I've been working on a geometric sans with some '70s flair, and am nearly done. It is based on typefaces like Bauhaus and Ronda, and is intended to act as a more up-to-date alternative to these with many weights, an optically correct italic, opentype features, etc.
I decided to broaden my horizon and attempt a Cyrillic--especially since the letterforms of this typeface are fairly basic, this seemed like a good place to start.
However, I have no clue whether the letters I've drawn look natural/legible to native speakers/readers, and would love their feedback. All of this is based on scraps of information found on the internet, and simply observation.
Presented here are the thin, regular and black weights. I have a few more intermediate weights and an italic.
I've attached a PDF version for more detail.
I'm also open to other CC on the Latin and such: if you see something, say something. I'd like for this typeface to be as close to professional quality as I, a beginner, can get it. Thanks!
1. I'm pretty sure the horizontal bar in Њ should be connected to the bowl on the right-hand side of the glyph. See here
2. The angles in Ж might need to be lower and "flatter". See here. Also the descending legs are expanding a bit too far outwards.
3. The Х looks to narrow to me.
4. The У tail appears to float a bit too high above the baseline.
Hope this helps!
I agree with @Andreas Stötzner about (B, P, R...).
Take @Stefan Peev seriously here. The Latin treatment is veering towards the decorative instead of a text typeface.
Thanks again for your feedback.
+ see Paratype Bauhaus as exapmle.
Currently, you have material for at least 3 fonts in this specimen, so that's good! Discern what it is exactly that you want and we'll comment from there. You can build a good Bauhaus-ish font, a dull and practical grotesque, and a variation.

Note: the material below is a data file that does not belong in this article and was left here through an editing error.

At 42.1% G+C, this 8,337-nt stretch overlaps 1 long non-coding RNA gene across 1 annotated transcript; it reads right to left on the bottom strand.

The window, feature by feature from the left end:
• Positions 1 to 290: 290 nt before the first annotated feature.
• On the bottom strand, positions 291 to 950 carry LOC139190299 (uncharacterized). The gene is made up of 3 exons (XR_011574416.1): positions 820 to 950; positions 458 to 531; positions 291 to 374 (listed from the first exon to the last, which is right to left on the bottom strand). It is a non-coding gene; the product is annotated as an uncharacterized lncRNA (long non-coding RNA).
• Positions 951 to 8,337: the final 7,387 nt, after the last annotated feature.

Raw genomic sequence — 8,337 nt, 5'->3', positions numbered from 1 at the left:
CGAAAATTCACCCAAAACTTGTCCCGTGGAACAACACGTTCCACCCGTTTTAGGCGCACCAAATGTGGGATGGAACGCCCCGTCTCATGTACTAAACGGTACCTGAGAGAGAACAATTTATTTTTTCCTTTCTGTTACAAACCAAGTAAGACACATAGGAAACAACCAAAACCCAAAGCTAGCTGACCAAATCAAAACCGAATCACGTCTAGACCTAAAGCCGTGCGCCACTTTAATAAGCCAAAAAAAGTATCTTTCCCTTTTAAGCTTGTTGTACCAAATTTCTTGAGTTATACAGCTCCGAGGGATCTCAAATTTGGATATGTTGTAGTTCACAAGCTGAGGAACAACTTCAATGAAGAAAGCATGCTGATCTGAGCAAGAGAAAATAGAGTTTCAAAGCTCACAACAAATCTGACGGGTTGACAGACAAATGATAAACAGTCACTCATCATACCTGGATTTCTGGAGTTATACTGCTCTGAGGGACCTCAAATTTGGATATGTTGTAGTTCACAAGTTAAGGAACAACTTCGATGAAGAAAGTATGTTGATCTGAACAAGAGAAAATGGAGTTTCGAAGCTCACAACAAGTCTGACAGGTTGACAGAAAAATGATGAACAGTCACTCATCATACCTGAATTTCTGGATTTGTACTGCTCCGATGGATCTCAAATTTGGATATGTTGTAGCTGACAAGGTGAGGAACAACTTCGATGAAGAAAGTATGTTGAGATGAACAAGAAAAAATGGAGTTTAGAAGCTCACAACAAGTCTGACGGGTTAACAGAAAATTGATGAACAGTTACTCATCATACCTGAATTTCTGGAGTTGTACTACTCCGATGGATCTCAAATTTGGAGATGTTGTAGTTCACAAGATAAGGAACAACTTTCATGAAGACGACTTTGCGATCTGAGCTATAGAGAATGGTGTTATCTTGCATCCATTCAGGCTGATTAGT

I would rather point to the small things - the Russian Д,д for example, is notoriously difficult to get down. You almost have it, but there is still some imbalance between its two sides. Think of an r - if one is not sure how long the flag should be, one makes a version with a super short flag, and one with an extra long one, and the eye learns to judge correctly.
The same way, the Bulgarian Ф is often done gigantic. In reality, especially in bolder weights, one needs to squish in vertically so it fits in with the rest of the font. Think of how a dollar sign uses an S without overshoots.
I would advise against making historical letterforms. They are obsolete almost everywhere except for liturgical purposes, and you find them mainly in historical fonts which the churches have more than enough of, since at least two decades. Akademia also sticks to a certain set of fonts, here at least.
In any event, use the site FileFormat to compare forms, and Wikipedia to know what should be done. There is an extended Cyrillic, mind you, but it's too soon for that just yet.
I'm going to work on my Д and Ф in the meanwhile. Will post an update soon.
There was a guide for the more difficult Cyrillic letters and Olexa Volochay has posted it above, saving me some searching. Thanks!
In italic type, that is the common form of that letter; Bulgarian types, distinctively, also use that form in upright style. The variant italic form, found in the Balkans, looks like a Latin ī.
Smells like imitation leather goods.